French course options: Intensive course or long-term course?
“I am a very busy person, but my dream is to learn and speak French”
Does this sentence sound familiar to you? Before even starting a French course, it is important for you to know if an intensive or a long term course will finally help you reach your goals in speaking French. In this article, I’ll share my experience as a language learner in order to help you make a decision on which one will suit you better. Intensive and long-term French courses are both amazing and with either of them, you’ll enjoy beautiful results.
My experience with intensive language classes
I have taken several intensive language courses – the last one I took was 4 years ago when I studied Hebrew. Yes, Hebrew! Am I Jewish? No! Is my husband Jewish? Neither! I wanted to challenge myself as an adult and study a beautiful and challenging language.
I studied Arabic in 2007 and I thought Hebrew would be very interesting. I found myself in a classroom of the Tel Aviv University for 6 weeks. The crowd in the group class was very diverse. Among the crowd were teenage boys who understood everything in no
time and a retired French man who was believed to know everything in life. Surprising, huh?. The crowd of the course and the challenge of catching up with the younger people were absolutely amazing.
What I like the most about the intensive course:
● The rhythm is stimulating and challenging
● Results are faster
● You will reach the next level within a short period of time.
What are the negative aspects of the intensive course?
● It goes too fast and you may not have time to catch up. This happened to me in Tel Aviv; I ended up studying the whole afternoon and didn’t enjoy the city as much as I wanted.
● You may end up a bit fed up with the language.
● You have to block 4 or 5 weeks just for the course.
● Sometimes, not always, you have to hang out with people you don’t get along with very well for 4 or 5 weeks. It can be very long.
My experience with long term training
As I can’t take 5 weeks break every year to learn a language anymore, I’ve also experienced long-term/slow pace course. At 33, I decided to accomplish my dream to go to Brazil for a month. Before going there, I checked different options to learn Portuguese. I, of course, wanted to attend an intensive course but couldn’t find the time for it. As a private French teacher myself with a crazy schedule, the only possibility for me to learn Portuguese with good results was with a private tutor. There are many websites out there to find private teachers but the best place to find private teacher, in my opinion, is by far Instagram! I was exploring some great account to learn Brazilian Portuguese when I discovered Virginia. I knew private classes and long term placement would be the most adapted option to my lifestyle. We started in August and in late December I was on the plane heading to Brazil for 5 weeks.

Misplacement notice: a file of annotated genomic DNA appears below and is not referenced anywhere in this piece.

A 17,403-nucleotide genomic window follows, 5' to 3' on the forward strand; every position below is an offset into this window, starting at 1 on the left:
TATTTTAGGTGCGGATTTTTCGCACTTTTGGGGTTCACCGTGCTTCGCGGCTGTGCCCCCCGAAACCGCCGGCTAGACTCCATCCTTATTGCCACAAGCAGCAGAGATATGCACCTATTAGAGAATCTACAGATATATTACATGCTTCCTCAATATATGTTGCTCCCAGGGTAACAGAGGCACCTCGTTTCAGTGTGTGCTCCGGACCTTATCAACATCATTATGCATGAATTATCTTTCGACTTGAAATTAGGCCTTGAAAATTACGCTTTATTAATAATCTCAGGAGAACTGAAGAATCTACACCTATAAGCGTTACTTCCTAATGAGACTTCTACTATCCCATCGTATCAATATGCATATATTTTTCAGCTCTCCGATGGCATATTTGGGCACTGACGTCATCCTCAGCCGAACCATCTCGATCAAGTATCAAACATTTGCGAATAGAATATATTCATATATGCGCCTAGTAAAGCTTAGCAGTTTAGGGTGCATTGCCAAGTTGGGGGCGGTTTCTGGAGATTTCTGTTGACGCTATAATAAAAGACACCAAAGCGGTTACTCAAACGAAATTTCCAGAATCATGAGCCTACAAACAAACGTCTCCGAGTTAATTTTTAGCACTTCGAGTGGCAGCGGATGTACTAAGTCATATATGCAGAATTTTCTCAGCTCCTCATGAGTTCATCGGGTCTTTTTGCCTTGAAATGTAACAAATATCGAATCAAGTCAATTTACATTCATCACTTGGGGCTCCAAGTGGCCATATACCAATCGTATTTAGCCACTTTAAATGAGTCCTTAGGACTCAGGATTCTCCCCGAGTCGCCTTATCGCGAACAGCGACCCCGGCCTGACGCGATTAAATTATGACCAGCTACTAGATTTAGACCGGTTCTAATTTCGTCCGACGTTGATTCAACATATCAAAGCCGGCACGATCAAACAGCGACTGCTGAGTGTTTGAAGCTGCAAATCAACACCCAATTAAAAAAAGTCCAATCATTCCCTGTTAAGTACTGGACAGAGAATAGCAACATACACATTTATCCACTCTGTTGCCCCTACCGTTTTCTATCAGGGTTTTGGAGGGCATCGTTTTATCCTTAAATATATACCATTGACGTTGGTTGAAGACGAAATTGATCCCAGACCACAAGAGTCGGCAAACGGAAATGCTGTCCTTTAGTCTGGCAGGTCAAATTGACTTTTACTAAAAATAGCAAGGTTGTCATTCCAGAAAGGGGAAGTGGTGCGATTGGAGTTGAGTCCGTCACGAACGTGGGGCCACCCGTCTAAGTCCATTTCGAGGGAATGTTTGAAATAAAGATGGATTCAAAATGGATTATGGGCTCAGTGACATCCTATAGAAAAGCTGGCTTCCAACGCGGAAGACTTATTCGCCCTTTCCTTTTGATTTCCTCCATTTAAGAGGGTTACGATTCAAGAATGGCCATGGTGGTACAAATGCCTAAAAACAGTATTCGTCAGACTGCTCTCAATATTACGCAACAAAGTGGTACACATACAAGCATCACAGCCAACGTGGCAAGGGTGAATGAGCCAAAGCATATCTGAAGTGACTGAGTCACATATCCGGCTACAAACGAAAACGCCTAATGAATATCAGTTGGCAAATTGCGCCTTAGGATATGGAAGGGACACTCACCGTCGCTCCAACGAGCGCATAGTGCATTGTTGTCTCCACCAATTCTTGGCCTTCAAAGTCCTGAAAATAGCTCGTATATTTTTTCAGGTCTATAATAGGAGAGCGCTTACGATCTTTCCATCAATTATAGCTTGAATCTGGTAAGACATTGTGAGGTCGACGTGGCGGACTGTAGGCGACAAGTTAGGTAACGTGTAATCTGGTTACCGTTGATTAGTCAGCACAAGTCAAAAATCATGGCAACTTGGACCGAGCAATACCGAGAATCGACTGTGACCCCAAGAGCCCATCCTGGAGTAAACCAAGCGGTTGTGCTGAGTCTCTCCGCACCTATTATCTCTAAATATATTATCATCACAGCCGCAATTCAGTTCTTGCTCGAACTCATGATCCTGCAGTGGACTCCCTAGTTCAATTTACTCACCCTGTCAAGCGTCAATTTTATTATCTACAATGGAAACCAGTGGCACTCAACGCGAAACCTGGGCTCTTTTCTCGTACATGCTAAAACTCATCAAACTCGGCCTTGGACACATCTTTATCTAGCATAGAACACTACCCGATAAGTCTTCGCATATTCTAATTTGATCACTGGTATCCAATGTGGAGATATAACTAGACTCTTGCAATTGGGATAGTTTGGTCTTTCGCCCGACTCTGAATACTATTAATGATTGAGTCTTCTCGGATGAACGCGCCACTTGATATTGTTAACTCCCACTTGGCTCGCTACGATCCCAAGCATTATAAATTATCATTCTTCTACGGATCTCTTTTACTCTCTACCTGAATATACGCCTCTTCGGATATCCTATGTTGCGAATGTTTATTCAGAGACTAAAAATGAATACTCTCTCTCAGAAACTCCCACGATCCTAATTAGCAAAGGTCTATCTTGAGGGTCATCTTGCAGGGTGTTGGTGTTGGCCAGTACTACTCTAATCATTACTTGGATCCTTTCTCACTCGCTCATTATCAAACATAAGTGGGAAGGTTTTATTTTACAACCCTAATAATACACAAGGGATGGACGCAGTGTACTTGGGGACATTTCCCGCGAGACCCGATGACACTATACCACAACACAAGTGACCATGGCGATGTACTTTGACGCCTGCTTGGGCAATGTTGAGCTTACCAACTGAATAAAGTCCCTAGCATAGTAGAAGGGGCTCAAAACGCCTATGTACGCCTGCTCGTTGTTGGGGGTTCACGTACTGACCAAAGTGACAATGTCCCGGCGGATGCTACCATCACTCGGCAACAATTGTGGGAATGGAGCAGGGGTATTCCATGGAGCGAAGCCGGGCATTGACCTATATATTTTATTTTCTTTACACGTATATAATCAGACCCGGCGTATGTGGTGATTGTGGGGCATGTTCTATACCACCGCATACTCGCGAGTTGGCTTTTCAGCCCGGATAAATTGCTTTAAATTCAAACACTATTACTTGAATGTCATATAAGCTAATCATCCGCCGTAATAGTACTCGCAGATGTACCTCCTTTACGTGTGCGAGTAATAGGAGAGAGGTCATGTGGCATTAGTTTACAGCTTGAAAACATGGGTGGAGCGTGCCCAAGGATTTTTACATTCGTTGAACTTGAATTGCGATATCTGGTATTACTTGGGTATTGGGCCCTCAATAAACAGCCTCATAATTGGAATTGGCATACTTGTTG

Which one of the classes (intensive or long term) is more suitable to your needs?
The main difficulty adults experience is the ability to think about what’s more convenient for their needs and purposes. You have to choose for yourself, not for your partner or your job but only you. Learning French is not an immediate process. Unfortunately, you can’t go on Amazon and buy your French classes and receive them within two days. Even if you buy a textbook, you’ll still need time to process it.
The main questions to ask yourself if you need a short or long term training are as follow:
● Do I need to speak French urgently? If yes, why? What is the emergency?
● How can I commit to this project? Am I able to attend a course on a weekly basis for a few months?
● Do I want to compress my time and study it for a few weeks in a row?
● Do I want to implement a routine?
As I mentioned earlier in this article, in both cases i.e intensive French course and long term course), the results are there. Based on my experience and my life today, I would rather choose a private French course once a week.
What type of French course do I recommend for you?
If you have the opportunity to attend an intensive French course, go for it. I highly recommend it for beginner and false beginner level especially group intensive courses. The group effect will challenge your learning and it can be a good catalyst to help you get the basics. Once you reach a nice level, don’t forget to continue to practice with locals, listen to podcasts or read. If you can’t practice on your own, go and find some private French teachers and take at least one class every two weeks to keep your progress.
On the other hand, if you would like an intensive French course with a private teacher, I don’t recommend attending classes longer than 3 hours on a daily basis. It will be too much for you, your teacher and more importantly your brain.
If you can’t attend an intensive course for whatsoever reasons (the list is too long to mention them), I recommend you to attend a long-term placement course. In long-term placement course, you attend a course once or twice a week for at least 6 months. Results will be slower, obviously, but I guarantee 1000% that if you attend a class once a week, within a month, you will already appreciate the results. Private courses are easier to squeeze in your schedule and healthier in terms of pressure and stress to reach results as you learn and study at your own path.
Of course, if you think that only attending or paying for classes without re-read and work a little on your own will give you results, you’d better not even start learning French.
I hope I’ve helped you in finding the right pace for your learning. I want to know what pace you decided to choose after reading this article. Join my weekly newsletter below and share it with me.